Leave a comment:


  • doughesson
    replied
    When I was on a volunteer department just outside Paducah Ky,I noticed most of the county deputies were either on a vollie department,the local DES department or had gotten EMT tranining on their own.
    For whatever reason,it's a good idea to have police crosstrained as EMTs or First Responders.
    Some might think about the acronym ABC,meaning Ambulance before Cruiser,but I wasn't there so I'm not second guessing their decision to transport.They got the guy there alive which is a big plus.

    Leave a comment:


  • Heroic cops in Lexington deserve recognition. Comair 5191 crash report.

    I tried to post this last week but of course, the webteam was asleep at the wheel again. It appears to be working now so here goes.

    I just got done reading a 27 page NTSB report on the Comair 5191 crash in Lexington, KY last year. The report was on the survivability factors and the preliminary results so far. A large part of this report was detailed accounts of the events from people who were there including the airport police, firefighters and dispatcher, as well as the Lexington Metro police. I will summarize it here since the entire thing is way too much to expect any normal person to read.

    First, to set the stage for this. The jet ran off the end of the runway, through the perimeter fence striking various landscape features and finally, a line of trees. The crash was very bad without the jet fuel; i would estimate the speed to be about 150mph. Of the 50 souls on board, 27 were traumatic fatalities. 22 were killed as a result of the post-crash fire (either burns or smoke inhalation). The details about what was left of the passenger cabin and cockpit even without the fire was just devastating. The sole survivor was the first officer seated in the right seat of the cockpit. The following is probably why he is still alive.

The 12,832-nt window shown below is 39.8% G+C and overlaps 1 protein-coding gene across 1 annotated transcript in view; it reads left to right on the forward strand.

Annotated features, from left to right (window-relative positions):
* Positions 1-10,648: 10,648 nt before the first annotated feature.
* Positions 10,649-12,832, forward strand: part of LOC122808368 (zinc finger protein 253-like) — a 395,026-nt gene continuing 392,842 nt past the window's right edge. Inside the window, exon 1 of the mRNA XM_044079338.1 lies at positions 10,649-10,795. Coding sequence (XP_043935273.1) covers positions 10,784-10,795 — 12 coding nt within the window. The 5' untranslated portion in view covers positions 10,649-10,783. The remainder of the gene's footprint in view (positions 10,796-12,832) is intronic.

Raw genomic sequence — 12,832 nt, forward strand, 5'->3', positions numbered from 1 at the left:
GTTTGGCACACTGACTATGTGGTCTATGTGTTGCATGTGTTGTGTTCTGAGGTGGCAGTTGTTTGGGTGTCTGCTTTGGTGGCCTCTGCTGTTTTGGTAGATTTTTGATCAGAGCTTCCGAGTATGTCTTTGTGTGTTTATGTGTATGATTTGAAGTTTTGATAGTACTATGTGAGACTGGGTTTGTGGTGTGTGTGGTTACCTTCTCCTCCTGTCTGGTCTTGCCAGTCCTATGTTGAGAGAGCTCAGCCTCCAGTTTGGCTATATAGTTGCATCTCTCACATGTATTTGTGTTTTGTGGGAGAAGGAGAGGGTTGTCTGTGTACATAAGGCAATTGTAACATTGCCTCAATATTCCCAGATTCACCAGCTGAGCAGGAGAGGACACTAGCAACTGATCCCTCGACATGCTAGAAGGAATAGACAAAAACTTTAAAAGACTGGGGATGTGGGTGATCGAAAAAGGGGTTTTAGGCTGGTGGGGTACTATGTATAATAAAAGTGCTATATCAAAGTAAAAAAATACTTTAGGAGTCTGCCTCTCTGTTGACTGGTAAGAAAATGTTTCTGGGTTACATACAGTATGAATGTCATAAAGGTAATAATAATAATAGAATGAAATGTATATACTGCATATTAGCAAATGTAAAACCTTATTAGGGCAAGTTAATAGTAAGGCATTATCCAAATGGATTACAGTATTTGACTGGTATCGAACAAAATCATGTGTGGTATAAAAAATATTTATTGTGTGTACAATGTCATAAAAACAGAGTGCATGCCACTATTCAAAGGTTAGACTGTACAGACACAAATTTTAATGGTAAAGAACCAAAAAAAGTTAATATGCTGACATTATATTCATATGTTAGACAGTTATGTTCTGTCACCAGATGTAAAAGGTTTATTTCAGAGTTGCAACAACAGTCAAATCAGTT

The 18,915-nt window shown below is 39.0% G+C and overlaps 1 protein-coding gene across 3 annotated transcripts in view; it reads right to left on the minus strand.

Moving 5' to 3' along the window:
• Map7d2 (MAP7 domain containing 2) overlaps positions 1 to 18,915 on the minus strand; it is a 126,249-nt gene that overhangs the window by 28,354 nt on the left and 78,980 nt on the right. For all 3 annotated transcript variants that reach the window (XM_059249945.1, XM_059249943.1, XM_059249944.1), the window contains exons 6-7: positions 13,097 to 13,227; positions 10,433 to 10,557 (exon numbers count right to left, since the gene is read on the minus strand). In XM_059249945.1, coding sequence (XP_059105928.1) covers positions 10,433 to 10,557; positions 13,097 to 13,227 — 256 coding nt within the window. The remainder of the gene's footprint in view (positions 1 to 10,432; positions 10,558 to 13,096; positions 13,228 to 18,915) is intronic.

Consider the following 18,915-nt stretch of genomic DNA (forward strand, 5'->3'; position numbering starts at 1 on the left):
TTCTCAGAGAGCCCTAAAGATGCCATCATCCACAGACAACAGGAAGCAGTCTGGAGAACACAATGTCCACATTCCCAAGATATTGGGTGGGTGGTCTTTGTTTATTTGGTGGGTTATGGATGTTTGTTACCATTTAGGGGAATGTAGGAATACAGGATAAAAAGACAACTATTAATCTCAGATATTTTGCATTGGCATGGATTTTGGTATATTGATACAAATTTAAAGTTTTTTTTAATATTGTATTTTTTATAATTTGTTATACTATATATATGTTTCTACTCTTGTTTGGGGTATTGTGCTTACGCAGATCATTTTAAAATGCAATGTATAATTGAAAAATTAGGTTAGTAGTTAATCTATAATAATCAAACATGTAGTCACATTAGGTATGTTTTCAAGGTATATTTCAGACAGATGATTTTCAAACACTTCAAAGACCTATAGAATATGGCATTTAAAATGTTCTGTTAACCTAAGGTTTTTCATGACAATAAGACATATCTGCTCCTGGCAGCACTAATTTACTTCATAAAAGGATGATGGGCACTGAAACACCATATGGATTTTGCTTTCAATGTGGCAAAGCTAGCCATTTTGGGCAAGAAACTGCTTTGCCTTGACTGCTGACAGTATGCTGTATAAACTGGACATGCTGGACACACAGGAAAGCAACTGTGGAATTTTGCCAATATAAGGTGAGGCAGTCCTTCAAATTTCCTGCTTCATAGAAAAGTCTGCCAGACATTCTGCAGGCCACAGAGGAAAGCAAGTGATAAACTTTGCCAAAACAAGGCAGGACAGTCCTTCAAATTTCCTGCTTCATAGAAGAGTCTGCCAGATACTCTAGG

The control tower notified the airport police and ARFF personnel of the crash. The two airport police officers responded in their SUV's. The ARFF trucks were a few minutes behind them. At the same time, Lexington 911 was receiving the 911 calls from residents in the area of the crash. LX 911 called the tower to inquire and the tower told them it was for real and to send everyone they've got. FYI, KLEX uses cross-trained police/ff for their public safety department. So they are all EMS, Firefighters, and Police Officers and rotate duties.

    The first units to arrive at the crash were the two airport police officers and a Lexington metro police officer. The grass in this field was higher than the vehicles so they were simply driving blind towards the glow.

    The police officers found the only opening in the aircraft not totally engulfed in flames was at the cockpit which was also upside down. The three of them climbed up despite the fire, explosions, jet fuel, oxygen tanks blowing up, and everything else to try to rescue the only person they could get at. The first officer was hanging doubled over upside down and badly hurt. They managed to eventually undo his harness and get him out while things were exploding next to them. One of the officers drove the Tahoe over to the nose and they put the first officer inside to begin medical treatment and to get him away from the burning plane.

    Recognizing the dire condition of the first officer, they decided there was no time to wait for an ambulance to get out to this field and transport to the hospital in the normal manner. They were on their own with this guy. One of the the KLEX officers drove while the metro officer was in the back with the trauma kit controlling the massive bleeding as best he could. They hauled *** out of the field just as ARFF was arriving and beginning to apply foam. The remaining KLEX officer remained on scene to help with the fire suppression.

    The officer driving radioed his dispatcher to notify University Hospital they were on their way and it was bad. The whole way in, the first officer was going downhill very quickly. Agonal respirations, gurgling, etc. They arrived at the hospital sometime before 0630 but I don't know the exact time. Nonetheless, they arrived in time for the ER to be able to stabilize him and he subsequently survived.

    Based on the described medical condition of the first officer, it is unlikely he would have survived if these guys didn't make that rescue and then get him to the hospital. I don't know many people that would just climb into a burning plane. These guys deserve some serious recognition.